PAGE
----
Wednesday, June 10, 2015

REVIEW: The Philippine Madrigal Singers in Hong Kong

Lee Shau Kee Center Grand Hall, Tuesday June 9

What is the worst thing that you can give to some members of the audience right before they attend an a capella choir concert? Candies wrapped in cellophane? In the case of the Philippine Consulate General in Hong Kong, they decided to give away rainstick. Yes, one of those long, hollow cylindrical instrument filled with small pebbles or beans, that when upended, the pebbles inside will trickle down to the other end of the tube, making sounds reminiscent of rain. Wonderful! The concert must have a part where the audience will be asked to whisk out the rainstick and create an impression of typhoon in the Philippines! I wondered what the song will be.

The a capella choir concert I was referring to was of world-renowned The Philippine Madrigal Singers. They are also known as the “Madz”. They hold the distinction of being the first choir in the world to win the European Grand Prix for Choral Singing twice (1997 and 2007). While led by choirmaster Mark Anthony Carpio these days, I first know them when it was still being led by the Philippine National Artist for Music, Professor Andrea O. Veneracion. It played a HUGE part in my university life. When my peers were going crazy with punk rock groups, I was infatuated with the Madz! If there is only one thing that I learnt from the Madz that I have brought forward to my life as a concert director was their programming style. The way they juxtapose the songs of different tempi, style, familiarity, popularity and depth in their program, and yet maintain a certain logic and concept, truly made their concert elegant, educational and entertaining.

In celebration of the 117th anniversary of the proclamation of the Philippine independence and as a tribute to the domestic workers in Hong Kong by the SERVICE100 Domestic Workers Empowerment Project, the concert opened with The Musician’s Prayer. This prayer by B.J. Hoff was set into a song by former member of the Madz Eudenice Palaruan with grace and dignity. What followed must be my favorite section of the concert with All Creatures Now (by John Bennet), Musica Grata Deo (by Jacobus Gallus) and Mas vale trocar (by Juan del Encina) that segued to something a more modern, Amor (by Norberto Romualdez Sr.). It is in this section where the singing style and tone of the group’s harmony sounded most suitable and appropriate.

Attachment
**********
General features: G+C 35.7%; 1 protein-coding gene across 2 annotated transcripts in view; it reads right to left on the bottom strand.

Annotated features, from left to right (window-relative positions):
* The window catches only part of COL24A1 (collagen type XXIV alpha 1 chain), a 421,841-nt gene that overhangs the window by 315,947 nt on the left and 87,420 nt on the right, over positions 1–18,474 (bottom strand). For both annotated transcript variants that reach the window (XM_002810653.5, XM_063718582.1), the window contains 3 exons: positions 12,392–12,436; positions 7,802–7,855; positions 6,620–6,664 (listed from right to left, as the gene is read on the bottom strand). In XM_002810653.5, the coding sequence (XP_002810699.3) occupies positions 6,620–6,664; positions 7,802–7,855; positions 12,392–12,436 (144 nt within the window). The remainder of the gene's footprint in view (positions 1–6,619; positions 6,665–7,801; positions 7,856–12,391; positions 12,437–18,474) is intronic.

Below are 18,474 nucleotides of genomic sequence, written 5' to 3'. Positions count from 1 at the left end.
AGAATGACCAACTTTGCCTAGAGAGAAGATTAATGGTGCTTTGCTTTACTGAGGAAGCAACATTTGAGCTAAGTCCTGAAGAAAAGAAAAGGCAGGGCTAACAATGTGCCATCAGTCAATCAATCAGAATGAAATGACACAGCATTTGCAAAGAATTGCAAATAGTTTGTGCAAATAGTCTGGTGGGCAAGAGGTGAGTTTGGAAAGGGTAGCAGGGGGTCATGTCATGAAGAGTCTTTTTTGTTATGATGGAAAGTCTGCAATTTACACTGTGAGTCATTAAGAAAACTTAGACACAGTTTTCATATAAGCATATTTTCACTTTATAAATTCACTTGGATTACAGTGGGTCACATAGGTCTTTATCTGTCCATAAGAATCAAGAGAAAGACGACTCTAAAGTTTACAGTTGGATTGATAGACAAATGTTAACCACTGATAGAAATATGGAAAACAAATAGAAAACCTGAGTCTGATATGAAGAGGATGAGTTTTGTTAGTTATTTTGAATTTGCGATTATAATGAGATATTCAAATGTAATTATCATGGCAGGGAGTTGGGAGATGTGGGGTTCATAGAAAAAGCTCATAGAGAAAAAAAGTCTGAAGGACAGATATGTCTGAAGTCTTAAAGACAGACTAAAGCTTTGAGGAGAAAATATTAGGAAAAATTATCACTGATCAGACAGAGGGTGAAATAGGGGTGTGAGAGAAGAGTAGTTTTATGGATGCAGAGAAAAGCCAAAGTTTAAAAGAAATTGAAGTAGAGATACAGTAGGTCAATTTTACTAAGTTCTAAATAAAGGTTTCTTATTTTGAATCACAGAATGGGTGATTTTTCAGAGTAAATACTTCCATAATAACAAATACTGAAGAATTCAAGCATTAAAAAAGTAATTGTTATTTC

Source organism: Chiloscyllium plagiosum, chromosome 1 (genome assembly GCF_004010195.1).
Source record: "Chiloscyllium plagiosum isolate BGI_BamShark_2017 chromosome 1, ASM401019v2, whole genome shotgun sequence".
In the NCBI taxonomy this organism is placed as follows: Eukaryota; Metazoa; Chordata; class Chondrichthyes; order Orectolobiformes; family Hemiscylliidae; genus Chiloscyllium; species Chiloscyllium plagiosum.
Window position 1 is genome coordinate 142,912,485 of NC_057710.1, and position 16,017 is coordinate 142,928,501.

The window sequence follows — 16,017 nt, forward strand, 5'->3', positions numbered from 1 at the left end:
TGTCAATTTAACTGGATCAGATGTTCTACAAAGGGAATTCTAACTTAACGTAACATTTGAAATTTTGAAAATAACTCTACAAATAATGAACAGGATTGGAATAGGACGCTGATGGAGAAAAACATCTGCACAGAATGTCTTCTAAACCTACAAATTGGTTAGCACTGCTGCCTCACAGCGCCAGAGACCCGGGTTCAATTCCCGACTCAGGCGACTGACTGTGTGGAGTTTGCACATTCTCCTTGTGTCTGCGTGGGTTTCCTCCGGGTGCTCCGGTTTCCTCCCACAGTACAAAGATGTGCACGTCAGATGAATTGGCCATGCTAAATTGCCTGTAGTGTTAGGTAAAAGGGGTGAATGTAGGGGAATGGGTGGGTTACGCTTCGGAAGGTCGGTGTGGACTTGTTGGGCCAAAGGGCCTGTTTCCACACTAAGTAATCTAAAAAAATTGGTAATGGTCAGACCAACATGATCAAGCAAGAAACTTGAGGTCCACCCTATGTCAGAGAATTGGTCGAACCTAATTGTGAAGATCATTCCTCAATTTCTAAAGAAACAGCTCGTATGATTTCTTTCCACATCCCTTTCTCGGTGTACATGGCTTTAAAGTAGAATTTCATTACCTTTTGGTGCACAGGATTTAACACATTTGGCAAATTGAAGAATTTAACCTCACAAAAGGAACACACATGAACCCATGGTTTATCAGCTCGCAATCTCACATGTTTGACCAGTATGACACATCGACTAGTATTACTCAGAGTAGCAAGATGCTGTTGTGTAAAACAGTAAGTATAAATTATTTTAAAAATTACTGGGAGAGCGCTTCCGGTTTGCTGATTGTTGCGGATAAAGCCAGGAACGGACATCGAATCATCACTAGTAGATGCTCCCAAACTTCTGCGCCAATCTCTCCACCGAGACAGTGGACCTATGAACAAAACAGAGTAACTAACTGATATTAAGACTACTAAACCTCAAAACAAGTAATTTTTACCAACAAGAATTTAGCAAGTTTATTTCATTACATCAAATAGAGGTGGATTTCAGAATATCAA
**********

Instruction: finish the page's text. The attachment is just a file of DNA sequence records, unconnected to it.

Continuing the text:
The rest of the first half was occupied folksongs and standards. The second half was dominated with a section Filipino folks, followed by pop songs. Some of the highlights was the beautiful arrangement by Saunder Choi of the Chinese standard 月亮代表我的心 (The Moon Represent My Heart by We Qing Qi & Sun Yi), Ryan Cayabyab’s Da Coconut Nut and the uplifting Pharrell Williams song Happy. It is with the pop songs however that the group and the audience seems to really pop. Even I enjoyed it immensely… until they gave two encores… First, they had Elton John’s Circle of Life, complete with dissonance of animal jungle sounds and then followed it up with Queen of the Night. No, the Queen of the Night was not "Der Hölle Rache kocht in meinem Herzen" from Mozart’s The Magic Flute. It was the one popularized by Whitney Houston. I am sure someone was tickled by the idea of juxtaposing coloratura passages into a pop song, but the effect was like having a cacophony of cats in heat. WHY??? How I wish they performed Ryan Cayabyab’s Tsismis instead. Now back to the rainstick.

So what was the rainstick for? It was there to sabotage the concert. As if allowing people to enter the hall whenever they want, and letting them walk around wherever they want were not enough, the frequent raining sound of shifting rainstick didn’t really help the performance. Phones were ringing and people were taking pictures and videos. There was also a Quasimodo figure in the first row (he is either part of the Madz or the Consulate) who kept hobbling around. He was most distracting! I don’t know what the Madz has done to deserve such disrespect from fellow Filipinos. Having said that, the Madz beat the odds with a stellar and stupendous performance that should make every Filipino proud; and every member of the audience grateful that they have graced our stage here in Hong Kong.

The Philippine Madrigal Singers

The Musician's Prayer -  text by B.J. Hoff, music by Eudenice V. Palaruan

All Creatures Now - John Bennet
Musica Grata Deo - Jacobus Gallus
Mas vale trocar - Juan del Encina
Amor - Norberto Romualdez Sr.

鳳陽花鼓 - arr. Chen Yi
Izar Ederrak - Josu Elberdin
La Mer - Leo Chauliac/Charles Trenet, arr. Saunder Choi
I'm Gonna Let It Shine - arr. Rosephanye Powell

Pasigin - Chris Barrera, arr. Eudenice Palaruan
Si Nanay, Si Tatay - arr. La Verne Dela Pena
Tuksuhan - arr. Dr. Ramon Santos

月亮代表我的心 - We Qing Qi/Sun Yi. arr. Sauder Choi
Marry You - Bruno Mars. arr/ Ily Matthew Maniano
Abot Kamay Kita - Vehnee Saturno, arr. Lawrence Claderon
Babalik Ka Rin - Louie Ocampo/Chot Ulep, arr. Arwin Tan
Da Coconut Nut - Ryan Cayabyab
Happy - Pharrell Williams, arr. Ily Matthew Maniano

Circle of Life - Elton John
Queen of the Night - Whitney Houston, Antonio "L.A." Reid, Kenneth "Babyface" Edmonds, Daryl Simmons